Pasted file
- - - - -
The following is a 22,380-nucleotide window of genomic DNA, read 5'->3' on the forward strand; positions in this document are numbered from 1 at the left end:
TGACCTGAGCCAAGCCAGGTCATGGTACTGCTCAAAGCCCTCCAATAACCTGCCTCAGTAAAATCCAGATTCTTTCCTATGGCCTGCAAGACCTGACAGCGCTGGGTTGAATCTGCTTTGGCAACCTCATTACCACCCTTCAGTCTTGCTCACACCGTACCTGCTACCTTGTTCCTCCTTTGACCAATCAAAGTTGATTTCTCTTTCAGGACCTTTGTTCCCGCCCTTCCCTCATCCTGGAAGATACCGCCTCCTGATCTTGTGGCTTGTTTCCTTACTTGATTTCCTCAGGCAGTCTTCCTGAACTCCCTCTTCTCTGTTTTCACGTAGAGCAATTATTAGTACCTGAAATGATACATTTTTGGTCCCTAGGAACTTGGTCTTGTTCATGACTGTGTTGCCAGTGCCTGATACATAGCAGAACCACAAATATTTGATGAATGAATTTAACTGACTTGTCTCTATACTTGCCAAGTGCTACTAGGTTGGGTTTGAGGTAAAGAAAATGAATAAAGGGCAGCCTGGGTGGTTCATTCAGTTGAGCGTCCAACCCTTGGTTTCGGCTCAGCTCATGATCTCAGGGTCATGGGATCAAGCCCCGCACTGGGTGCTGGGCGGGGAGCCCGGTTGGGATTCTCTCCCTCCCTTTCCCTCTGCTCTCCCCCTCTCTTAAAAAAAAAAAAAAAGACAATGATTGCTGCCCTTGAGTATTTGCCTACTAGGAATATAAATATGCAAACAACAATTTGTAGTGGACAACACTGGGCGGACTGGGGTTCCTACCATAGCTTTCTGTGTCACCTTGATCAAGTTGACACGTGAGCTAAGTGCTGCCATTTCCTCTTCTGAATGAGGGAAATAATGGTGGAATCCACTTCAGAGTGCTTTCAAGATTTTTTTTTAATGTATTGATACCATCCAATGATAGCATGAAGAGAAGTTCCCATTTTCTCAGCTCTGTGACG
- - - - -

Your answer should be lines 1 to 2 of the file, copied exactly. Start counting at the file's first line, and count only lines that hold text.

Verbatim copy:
The following is a 22,380-nucleotide window of genomic DNA, read 5'->3' on the forward strand; positions in this document are numbered from 1 at the left end:
TGACCTGAGCCAAGCCAGGTCATGGTACTGCTCAAAGCCCTCCAATAACCTGCCTCAGTAAAATCCAGATTCTTTCCTATGGCCTGCAAGACCTGACAGCGCTGGGTTGAATCTGCTTTGGCAACCTCATTACCACCCTTCAGTCTTGCTCACACCGTACCTGCTACCTTGTTCCTCCTTTGACCAATCAAAGTTGATTTCTCTTTCAGGACCTTTGTTCCCGCCCTTCCCTCATCCTGGAAGATACCGCCTCCTGATCTTGTGGCTTGTTTCCTTACTTGATTTCCTCAGGCAGTCTTCCTGAACTCCCTCTTCTCTGTTTTCACGTAGAGCAATTATTAGTACCTGAAATGATACATTTTTGGTCCCTAGGAACTTGGTCTTGTTCATGACTGTGTTGCCAGTGCCTGATACATAGCAGAACCACAAATATTTGATGAATGAATTTAACTGACTTGTCTCTATACTTGCCAAGTGCTACTAGGTTGGGTTTGAGGTAAAGAAAATGAATAAAGGGCAGCCTGGGTGGTTCATTCAGTTGAGCGTCCAACCCTTGGTTTCGGCTCAGCTCATGATCTCAGGGTCATGGGATCAAGCCCCGCACTGGGTGCTGGGCGGGGAGCCCGGTTGGGATTCTCTCCCTCCCTTTCCCTCTGCTCTCCCCCTCTCTTAAAAAAAAAAAAAAAGACAATGATTGCTGCCCTTGAGTATTTGCCTACTAGGAATATAAATATGCAAACAACAATTTGTAGTGGACAACACTGGGCGGACTGGGGTTCCTACCATAGCTTTCTGTGTCACCTTGATCAAGTTGACACGTGAGCTAAGTGCTGCCATTTCCTCTTCTGAATGAGGGAAATAATGGTGGAATCCACTTCAGAGTGCTTTCAAGATTTTTTTTTAATGTATTGATACCATCCAATGATAGCATGAAGAGAAGTTCCCATTTTCTCAGCTCTGTGACG